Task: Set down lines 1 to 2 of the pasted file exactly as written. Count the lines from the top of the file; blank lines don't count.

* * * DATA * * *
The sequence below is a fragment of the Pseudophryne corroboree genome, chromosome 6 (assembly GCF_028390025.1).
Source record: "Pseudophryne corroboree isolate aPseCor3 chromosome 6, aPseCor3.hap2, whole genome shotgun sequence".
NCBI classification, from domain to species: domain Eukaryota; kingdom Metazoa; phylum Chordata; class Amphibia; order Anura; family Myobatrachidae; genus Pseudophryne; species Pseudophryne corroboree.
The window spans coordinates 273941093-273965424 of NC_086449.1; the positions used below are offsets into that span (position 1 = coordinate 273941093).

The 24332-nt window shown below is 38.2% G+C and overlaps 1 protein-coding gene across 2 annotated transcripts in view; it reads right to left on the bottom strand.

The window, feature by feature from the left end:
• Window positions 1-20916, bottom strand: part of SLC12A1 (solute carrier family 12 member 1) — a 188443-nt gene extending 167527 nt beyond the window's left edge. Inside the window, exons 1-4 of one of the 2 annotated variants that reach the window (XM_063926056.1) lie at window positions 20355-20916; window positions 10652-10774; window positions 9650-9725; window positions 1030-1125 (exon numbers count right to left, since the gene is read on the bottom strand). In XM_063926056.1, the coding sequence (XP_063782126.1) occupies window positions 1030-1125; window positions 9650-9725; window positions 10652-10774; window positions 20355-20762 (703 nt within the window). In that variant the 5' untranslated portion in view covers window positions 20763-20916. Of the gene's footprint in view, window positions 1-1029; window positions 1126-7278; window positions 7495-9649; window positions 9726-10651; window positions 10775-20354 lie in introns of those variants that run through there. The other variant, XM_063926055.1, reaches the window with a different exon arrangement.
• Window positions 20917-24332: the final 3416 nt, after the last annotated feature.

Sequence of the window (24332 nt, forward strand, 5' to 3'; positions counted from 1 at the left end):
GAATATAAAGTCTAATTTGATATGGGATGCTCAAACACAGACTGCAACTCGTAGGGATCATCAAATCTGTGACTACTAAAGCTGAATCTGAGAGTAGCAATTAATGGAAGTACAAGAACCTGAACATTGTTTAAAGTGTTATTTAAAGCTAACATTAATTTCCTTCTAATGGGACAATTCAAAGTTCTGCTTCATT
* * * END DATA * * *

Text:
The sequence below is a fragment of the Pseudophryne corroboree genome, chromosome 6 (assembly GCF_028390025.1).
Source record: "Pseudophryne corroboree isolate aPseCor3 chromosome 6, aPseCor3.hap2, whole genome shotgun sequence".